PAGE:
Science in Society Archive

Parasitic Fungus and Honeybee Decline

Prof. Joe Cummins says systemic pesticides undermine the bee's immune system, leaving it susceptible to the parasitic fungus Nosema

The decline of honeybees has become a global issue of grave concern. The symptoms of colony collapse disorder (CCD) of the honeybee include failure of foraging bees to return to their hive, the inability of infected hives to attract healthy bees and the infection of bees from affected hives by parasites and viruses. A United States National Research Council report focused on introduced parasitic mites, the bacterial foul brood disease and viruses; but made no mention of other possibilities besides pesticides and genetically modified (GM) crops, if only to dismiss them [1]. We have drawn attention to the sub-lethal effects on bees of pesticides and GM crops [2, 3] ( Mystery of Disappearing Honeybees , Requiem for the Honeybee , SiS 34) and the serious disorienting effects of radiation from mobile phone base stations [4] ( Mobile Phones and Vanishing Bees , SiS 34)..

Recently, a parasitic fungus was implicated as a potential culprit, but those results were admittedly highly preliminary. The fungus Nosema ceranae was found in affected hives around the USA as well as in some hives where the bees survived [5]. Nosema is a single-cell parasite belonging to the Microsporidia family that infects invertebrates and vertebrates including humans. Nosema infection of honeybees has been known for over a century as Nosema apis , which is relatively benign. The oriental honeybee Apis cerana was infected with Nosema ceranae , but in 2005-2006 the parasite was found in Apis mellifera in a highly virulent form [6, 7]. Nosema ceranae was identified in Apis mellifera honeybees collected from around the world and its importance as an emerging pathogen for beekeeping was highligted [8]. The increase in virulence of Nosema ceranae as it shifted from cerana bees to mellifera bees may be related to mutations or to environmental factors such as pesticides, which decreased immunity in mellifera bees. Microsporidia infections in humans, for example, are associated with suppression of the immune system by viruses or drugs [9].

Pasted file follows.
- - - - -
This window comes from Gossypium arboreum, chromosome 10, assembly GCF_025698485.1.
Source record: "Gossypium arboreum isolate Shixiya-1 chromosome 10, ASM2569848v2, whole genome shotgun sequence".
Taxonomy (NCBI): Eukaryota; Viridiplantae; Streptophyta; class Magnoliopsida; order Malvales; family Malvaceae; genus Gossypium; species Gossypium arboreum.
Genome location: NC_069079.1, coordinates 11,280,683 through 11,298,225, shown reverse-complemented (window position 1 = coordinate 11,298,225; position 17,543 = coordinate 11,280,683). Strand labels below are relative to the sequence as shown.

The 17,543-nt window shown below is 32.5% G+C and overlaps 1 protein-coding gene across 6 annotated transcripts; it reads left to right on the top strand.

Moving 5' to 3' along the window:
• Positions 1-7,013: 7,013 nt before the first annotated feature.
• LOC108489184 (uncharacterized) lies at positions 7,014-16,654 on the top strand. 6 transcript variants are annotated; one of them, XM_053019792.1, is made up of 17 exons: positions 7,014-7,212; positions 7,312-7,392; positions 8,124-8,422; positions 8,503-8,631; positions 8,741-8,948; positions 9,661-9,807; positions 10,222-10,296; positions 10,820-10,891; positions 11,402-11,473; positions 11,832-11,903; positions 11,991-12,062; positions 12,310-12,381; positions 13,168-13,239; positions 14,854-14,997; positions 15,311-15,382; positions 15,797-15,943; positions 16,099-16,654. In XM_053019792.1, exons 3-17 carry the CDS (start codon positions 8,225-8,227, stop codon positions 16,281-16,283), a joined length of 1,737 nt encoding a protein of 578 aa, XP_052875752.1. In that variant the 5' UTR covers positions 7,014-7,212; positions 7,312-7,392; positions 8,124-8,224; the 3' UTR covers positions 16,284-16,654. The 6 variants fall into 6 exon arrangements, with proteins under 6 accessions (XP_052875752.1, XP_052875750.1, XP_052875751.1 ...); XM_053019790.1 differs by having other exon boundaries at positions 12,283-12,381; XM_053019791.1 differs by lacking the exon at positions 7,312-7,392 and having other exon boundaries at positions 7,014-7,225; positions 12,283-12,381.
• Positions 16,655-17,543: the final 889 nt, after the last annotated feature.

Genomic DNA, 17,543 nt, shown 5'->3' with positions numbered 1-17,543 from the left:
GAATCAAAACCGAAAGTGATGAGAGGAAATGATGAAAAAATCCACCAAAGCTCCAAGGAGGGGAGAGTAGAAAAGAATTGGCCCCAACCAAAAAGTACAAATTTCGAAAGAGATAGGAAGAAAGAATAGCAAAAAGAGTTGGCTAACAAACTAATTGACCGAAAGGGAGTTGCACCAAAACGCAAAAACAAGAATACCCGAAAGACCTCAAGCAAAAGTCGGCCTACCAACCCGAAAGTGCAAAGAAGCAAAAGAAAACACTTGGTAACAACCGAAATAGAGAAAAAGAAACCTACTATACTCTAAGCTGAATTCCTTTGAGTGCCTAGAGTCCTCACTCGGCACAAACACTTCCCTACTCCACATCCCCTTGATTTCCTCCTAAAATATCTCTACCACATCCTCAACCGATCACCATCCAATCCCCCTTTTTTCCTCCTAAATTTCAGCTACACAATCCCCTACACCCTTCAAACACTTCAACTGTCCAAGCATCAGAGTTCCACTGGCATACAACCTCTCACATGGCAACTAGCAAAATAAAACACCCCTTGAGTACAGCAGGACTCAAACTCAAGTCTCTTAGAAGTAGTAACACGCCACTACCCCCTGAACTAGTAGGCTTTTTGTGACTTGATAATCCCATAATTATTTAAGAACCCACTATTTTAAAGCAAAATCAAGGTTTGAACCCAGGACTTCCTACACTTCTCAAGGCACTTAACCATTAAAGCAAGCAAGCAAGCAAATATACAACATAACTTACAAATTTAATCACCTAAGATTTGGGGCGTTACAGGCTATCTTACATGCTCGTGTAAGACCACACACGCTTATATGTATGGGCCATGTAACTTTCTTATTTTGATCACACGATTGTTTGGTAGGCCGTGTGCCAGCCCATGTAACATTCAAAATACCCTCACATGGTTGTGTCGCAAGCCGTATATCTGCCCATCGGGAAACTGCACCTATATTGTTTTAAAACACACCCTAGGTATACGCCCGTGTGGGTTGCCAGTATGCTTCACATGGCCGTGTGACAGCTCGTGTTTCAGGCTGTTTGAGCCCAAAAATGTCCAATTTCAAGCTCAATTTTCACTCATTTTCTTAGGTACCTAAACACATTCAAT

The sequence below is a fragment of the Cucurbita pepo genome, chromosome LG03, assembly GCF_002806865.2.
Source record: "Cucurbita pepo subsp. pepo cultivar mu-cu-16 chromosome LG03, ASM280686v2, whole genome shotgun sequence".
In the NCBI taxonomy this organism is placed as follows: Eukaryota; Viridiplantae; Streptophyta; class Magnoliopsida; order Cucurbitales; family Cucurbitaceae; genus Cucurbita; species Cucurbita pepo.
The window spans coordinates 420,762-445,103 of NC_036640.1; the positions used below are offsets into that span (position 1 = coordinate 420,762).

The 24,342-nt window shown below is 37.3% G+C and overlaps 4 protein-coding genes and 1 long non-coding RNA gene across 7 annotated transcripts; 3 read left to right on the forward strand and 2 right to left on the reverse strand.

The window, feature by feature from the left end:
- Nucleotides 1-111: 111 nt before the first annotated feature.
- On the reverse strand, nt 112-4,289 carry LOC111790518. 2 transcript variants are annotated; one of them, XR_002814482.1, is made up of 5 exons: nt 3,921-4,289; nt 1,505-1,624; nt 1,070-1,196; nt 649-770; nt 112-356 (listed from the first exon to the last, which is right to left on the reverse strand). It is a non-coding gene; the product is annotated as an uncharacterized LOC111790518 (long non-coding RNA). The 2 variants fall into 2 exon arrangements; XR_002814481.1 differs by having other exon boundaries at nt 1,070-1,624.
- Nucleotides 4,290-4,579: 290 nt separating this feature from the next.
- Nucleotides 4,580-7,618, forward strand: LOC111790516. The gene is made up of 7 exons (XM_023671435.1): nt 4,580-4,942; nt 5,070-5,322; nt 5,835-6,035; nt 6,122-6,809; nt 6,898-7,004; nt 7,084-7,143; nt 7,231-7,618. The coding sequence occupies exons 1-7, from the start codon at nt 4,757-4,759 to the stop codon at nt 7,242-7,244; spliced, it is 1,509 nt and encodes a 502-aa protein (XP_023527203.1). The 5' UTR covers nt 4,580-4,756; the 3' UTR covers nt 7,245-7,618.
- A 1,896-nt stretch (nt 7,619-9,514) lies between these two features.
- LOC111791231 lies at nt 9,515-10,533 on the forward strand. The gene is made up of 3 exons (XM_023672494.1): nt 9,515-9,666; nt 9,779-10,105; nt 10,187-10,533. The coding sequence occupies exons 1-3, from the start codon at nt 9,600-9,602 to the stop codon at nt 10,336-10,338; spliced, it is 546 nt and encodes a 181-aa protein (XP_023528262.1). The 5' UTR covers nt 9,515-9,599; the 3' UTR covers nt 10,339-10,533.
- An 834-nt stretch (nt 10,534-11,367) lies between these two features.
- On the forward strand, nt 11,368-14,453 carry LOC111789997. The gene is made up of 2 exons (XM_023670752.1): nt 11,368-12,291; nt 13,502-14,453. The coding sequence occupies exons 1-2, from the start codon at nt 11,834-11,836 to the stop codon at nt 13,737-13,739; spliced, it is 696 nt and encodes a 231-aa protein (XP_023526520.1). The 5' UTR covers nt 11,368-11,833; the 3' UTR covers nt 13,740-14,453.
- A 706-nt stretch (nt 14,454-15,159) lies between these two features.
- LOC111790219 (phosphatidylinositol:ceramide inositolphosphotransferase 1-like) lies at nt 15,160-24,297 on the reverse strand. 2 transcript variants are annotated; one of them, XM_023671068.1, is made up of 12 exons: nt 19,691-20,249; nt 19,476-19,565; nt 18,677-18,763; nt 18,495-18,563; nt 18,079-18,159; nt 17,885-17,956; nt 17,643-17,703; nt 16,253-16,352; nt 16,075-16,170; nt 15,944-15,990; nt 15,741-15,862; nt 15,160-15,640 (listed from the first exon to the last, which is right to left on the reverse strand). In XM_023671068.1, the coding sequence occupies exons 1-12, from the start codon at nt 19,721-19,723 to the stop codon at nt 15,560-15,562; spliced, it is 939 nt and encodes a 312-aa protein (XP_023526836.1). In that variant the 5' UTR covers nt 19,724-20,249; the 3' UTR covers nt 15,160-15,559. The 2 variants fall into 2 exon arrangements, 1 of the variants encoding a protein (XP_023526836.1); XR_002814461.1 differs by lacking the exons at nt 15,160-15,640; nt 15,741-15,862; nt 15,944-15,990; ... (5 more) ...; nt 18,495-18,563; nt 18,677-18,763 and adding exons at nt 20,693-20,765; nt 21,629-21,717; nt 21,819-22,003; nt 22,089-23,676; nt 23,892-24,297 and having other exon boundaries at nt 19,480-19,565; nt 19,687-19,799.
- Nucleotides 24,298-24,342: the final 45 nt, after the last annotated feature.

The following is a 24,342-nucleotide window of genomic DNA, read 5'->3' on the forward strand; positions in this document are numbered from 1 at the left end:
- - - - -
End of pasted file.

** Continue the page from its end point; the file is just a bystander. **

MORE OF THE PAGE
Nosema ceranae causes bees to die within eight days after infection. Foraging bees seem to be the most infected. They leave the colony but become too weak to return, leaving behind a small cluster and a fragile colony. The antibiotic fumagillin is the only effective treatment of infected hives [10]. Fumagillin treatment is applied dissolved in sugar solution, and pollen and hive frames are irradiated with electron beams [11]. Fumagillin has genotoxic (chromosome damaging) effects on humans [12]. In spite of the genotoxic potential, fumagillin is the drug of choice for the treatment of microsporidia infection in AIDS patients, organ transplant recipients, contact lens wearers and the elderly [13]. Fumagillin is also used as a cancer treatment drug because it inhibits angiogenesis (blood vessel formation and blood flow) to tumours [14].

Until 2006, microsporidia were often deemed to be protozoa but in 2006 they were demoted to the kingdom of the fungi. The basis for the demotion was molecular data from a number of genes [15]. Microsporidia are obligate intracellular parasites, their spores have thick walls and are highly resistant. Within the spores, there is a coiled polar extrusion tube; and when the spore contacts a cell, the extrusion tube is uncoiled and pierces the membrane of the target cell, injecting spore plasma into the cell and initiating the reproductive cycle and release of further spores [16]. The parasite cells lack mitochondria, and depend on their hosts for aerobic respiration. However, some mitochondrial genes are present in the nuclei of the parasite and in some cases, mitochondrial relics can be found, made up of tiny double membrane vesicles containing enzymes but lacking respiratory functions [17].

Nosema ceranae may be a contributor to CCD, but it seems likely that the virulence of the parasite may depend on the bee's immune system being compromised by pesticides such as the systemic insecticides and fungicides used in seed treatment or as sprays, or by a combination of exposures that create immunodeficiency [18] ( Parasitic Fungi and Pesticides Act Synergistically to Kill Honeybees? SiS 35).

Article first published 18/06/07


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